Shifting Gears

Gate City Bike Co-op is in search of a new home

Telegraph photo by ADAM URQUHART Co-founder of the Gate City Bike Co-op John Burkitt tinkers away on a bicycle inside the work space on Spring Street.

NASHUA – The Gate City Bike Co-op has kept low-income city residents pedaling forward by offering free bicycles and bicycle repairs, but to continue this service, organizers need to find a new home.

After about 18 months of operation, this dilemma arose now that Nashua Soup Kitchen & Shelter officials are planning to convert the co-op’s current Spring Street home into transitional housing. This means organizers will lose their space at the old Sacred Hearts School around this time next year.

Many new and old clients rely on their service to get to work, run errands, go to appointments and just get around. For many, a bicycle is their only form of transportation.

“What this represents is year-round reliable transportation to a slice of the Nashua area,” co-founder John Burkitt said.

So far, the co-op has given out more than 500 free bicycles to low-income/at-risk residents of the Greater Nashua area. They have also provided repairs for roughly 250 bicycles brought to them by clients. Each bike the co-op gives away costs them about $30, and all their labor is donated. The space they work in and all of the bikes they receive are also donated. Additionally, about 20 mechanics rotate in and out of the co-op, volunteering their time.

Telegraph photo by ADAM URQUHART Top: Co-founder of the Gate City Bike Co-op John Burkitt throws his co-op smock on while getting ready to work on one of the bicycles.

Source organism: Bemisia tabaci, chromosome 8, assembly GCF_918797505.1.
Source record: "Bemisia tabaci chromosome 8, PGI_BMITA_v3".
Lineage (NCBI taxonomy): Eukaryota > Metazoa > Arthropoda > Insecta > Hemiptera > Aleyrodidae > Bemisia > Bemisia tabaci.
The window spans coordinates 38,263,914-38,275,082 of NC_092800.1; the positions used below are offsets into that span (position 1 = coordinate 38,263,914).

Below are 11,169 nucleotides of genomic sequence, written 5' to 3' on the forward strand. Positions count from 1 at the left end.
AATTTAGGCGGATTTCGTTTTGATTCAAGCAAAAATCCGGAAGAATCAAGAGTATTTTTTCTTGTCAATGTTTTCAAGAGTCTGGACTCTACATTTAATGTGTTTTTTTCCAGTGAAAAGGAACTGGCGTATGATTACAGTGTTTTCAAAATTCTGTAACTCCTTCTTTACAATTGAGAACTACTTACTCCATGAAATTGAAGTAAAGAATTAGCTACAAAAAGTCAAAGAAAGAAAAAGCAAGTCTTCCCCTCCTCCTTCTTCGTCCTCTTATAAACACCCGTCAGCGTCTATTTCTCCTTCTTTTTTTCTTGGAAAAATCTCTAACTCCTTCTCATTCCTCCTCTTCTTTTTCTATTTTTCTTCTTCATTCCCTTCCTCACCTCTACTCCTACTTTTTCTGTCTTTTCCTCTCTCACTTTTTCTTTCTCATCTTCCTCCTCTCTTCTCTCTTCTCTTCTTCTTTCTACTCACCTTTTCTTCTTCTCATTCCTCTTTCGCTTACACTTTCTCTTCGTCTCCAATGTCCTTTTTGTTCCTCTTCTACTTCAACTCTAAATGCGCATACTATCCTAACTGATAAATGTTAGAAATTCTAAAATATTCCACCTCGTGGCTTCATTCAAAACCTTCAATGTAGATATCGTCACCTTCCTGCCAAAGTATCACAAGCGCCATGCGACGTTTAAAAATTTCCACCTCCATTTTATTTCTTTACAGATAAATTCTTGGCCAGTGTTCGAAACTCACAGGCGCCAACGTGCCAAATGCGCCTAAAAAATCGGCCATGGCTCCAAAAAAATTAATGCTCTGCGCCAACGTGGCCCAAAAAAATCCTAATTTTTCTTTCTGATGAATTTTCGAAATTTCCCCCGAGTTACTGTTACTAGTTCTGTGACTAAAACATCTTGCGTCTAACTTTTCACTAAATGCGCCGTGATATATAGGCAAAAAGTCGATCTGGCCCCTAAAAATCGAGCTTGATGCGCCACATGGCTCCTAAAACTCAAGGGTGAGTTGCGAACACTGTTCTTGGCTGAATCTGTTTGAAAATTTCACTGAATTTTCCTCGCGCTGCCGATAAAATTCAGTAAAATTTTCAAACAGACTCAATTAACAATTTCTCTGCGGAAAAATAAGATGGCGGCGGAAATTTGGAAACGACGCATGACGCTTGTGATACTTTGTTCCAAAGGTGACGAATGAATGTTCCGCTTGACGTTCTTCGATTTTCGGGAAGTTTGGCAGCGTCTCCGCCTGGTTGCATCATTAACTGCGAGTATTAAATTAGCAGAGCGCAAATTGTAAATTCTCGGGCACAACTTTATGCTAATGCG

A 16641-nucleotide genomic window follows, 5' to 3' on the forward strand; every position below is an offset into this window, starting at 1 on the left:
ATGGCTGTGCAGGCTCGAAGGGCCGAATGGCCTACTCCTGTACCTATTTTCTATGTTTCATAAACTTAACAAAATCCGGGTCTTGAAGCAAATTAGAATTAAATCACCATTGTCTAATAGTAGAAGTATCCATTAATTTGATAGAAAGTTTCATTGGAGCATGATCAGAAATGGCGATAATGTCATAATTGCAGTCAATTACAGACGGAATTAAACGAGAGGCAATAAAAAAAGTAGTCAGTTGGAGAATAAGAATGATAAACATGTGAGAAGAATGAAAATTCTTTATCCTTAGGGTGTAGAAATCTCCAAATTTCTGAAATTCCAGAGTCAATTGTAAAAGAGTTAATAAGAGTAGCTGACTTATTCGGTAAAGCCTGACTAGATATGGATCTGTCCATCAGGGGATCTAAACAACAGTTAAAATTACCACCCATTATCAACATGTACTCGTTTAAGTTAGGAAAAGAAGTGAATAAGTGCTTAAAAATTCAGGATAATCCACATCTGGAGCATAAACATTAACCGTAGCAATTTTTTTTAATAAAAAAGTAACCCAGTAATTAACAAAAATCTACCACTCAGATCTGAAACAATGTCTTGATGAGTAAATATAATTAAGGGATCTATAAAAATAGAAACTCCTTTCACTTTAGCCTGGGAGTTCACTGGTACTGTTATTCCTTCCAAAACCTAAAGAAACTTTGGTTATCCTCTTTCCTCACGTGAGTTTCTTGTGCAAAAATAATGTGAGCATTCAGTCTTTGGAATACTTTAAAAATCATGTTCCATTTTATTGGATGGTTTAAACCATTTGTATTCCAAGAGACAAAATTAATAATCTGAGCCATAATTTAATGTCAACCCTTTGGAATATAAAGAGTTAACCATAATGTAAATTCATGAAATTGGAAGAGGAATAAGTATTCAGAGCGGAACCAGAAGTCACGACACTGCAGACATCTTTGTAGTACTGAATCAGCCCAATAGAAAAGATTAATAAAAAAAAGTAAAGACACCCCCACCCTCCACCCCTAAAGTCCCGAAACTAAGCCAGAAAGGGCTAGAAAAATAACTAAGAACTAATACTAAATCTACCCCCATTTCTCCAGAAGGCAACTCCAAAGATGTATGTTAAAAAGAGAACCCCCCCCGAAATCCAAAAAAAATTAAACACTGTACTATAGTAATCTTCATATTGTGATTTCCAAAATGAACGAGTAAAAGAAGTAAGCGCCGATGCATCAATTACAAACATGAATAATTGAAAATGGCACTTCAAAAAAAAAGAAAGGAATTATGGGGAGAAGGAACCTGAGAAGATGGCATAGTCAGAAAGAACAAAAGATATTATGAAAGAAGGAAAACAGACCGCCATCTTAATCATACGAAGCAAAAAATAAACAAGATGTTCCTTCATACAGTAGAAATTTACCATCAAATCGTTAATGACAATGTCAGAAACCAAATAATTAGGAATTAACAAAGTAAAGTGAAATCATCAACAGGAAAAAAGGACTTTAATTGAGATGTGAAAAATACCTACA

After providing so much assistance, the co-op is now reaching out to the community for a little help themselves. The hope is to find someone in the community who can provide them with a space, whether that be a basement, garage, workshop or anything else. Ideally, they are looking for a space with a couple thousand square feet.

“We want to take any suggestions we can get,” Burkitt said. “Nothing is too crazy because at this point, we’re going to have to be inventive in order to continue.”

The co-op has about 12 months to come up with some sort of an idea to continue operating elsewhere before the soup kitchen guts the building and turns it into transitional housing. Burkitt said the date they need to be out by has not yet been defined.

“John and I came to the same conclusion at about the same time, months after this was started, and that was, we’re not just providing bikes, helmets and locks,” co-founder Don Pare said. “We’re providing hope.”

So, they will have to shift gears if they want to continue pedaling this service. More information on the co-op can be found online at,